Ethical Dilemmas In John Steinbeck's Of Mice And Men

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In 1937, John Steinbeck writes a dramatic tragedy, Of Mice and Men. George and Lennie are two ranch hands who can not keep a job during the Great Depression. Lennie and George have a dream, to own a piece of land with a house. Every ranch hand has this dream that Lennie and George can not seem to achieve. This is because Lennie is always “messing” things up. Lennie is a giant; he is a strong guy who is childlike that does not realize his own strength. George is his reciprocal, very short and sharp witted. George gets very frustrated when it comes to “raising” Lennie. Ultimately, in the end, George must make a crucial sacrifice. While analyzing Steinbeck’s novel, most readers may find that Aristotle’s Appeals are displayed throughout the novel …show more content…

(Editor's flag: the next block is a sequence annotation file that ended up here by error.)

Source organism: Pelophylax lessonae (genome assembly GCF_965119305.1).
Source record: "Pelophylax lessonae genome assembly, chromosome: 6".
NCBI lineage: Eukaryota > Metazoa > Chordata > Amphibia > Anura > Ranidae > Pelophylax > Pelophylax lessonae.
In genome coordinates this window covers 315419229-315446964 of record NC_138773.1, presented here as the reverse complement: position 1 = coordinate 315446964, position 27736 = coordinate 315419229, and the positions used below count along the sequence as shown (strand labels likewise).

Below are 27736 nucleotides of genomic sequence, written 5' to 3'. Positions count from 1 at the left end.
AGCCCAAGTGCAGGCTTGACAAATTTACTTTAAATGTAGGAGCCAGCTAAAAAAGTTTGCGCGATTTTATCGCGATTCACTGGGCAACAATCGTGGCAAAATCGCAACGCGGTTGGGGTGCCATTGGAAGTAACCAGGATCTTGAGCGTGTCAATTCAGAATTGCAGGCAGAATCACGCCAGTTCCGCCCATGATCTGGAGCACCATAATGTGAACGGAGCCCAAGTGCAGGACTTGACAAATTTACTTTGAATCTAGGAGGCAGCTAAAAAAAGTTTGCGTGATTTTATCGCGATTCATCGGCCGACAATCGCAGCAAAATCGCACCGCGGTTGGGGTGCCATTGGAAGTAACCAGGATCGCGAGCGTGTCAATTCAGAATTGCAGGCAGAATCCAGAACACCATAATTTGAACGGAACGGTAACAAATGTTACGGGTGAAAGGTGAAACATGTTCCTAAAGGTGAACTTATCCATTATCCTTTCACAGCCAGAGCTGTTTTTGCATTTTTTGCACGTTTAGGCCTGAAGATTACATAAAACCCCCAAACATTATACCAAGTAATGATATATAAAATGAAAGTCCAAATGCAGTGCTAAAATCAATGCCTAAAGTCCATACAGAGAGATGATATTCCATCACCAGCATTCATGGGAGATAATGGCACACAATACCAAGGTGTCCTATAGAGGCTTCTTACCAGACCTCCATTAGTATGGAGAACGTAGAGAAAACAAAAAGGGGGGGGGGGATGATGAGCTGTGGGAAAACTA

Curley, a short, stocky man who has a tendency to quarrel with the bigger guys, picks a fight with Lennie. Lennie, being the innocent, child-like character, is in his own little world when Curley assumes he is laughing at him. Curley starts to yell and hit Lennie. George tells Lennie to get him, and Lennie inevitably crushes Curley’s hand. In the 1900’s people would lock guys like Lennie away in cages, because they have no idea how to deal with them. This is how Curley deals with this, he assumes that because Lennie is “disabled” he will be able to overpower and dominate him. This is one of the many unethical dilemmas that Steinbeck enlightens the readers with. George allows Candy to pitch in with their dream they hope to achieve. Candy lost his hand in a accident on the ranch and earns a butt load of money; he then convinces George that they can actually have a chance at their dream. In Cinderella, the Fairy Godmother comes on the night of the ball and presents Cinderella with her dream come true. This relates to George and Candy, Candy being Georges’ fairy godmother. These are just two of the dilemmas during Steinbeck's storyline, now lets look at the logical and illogical instances that

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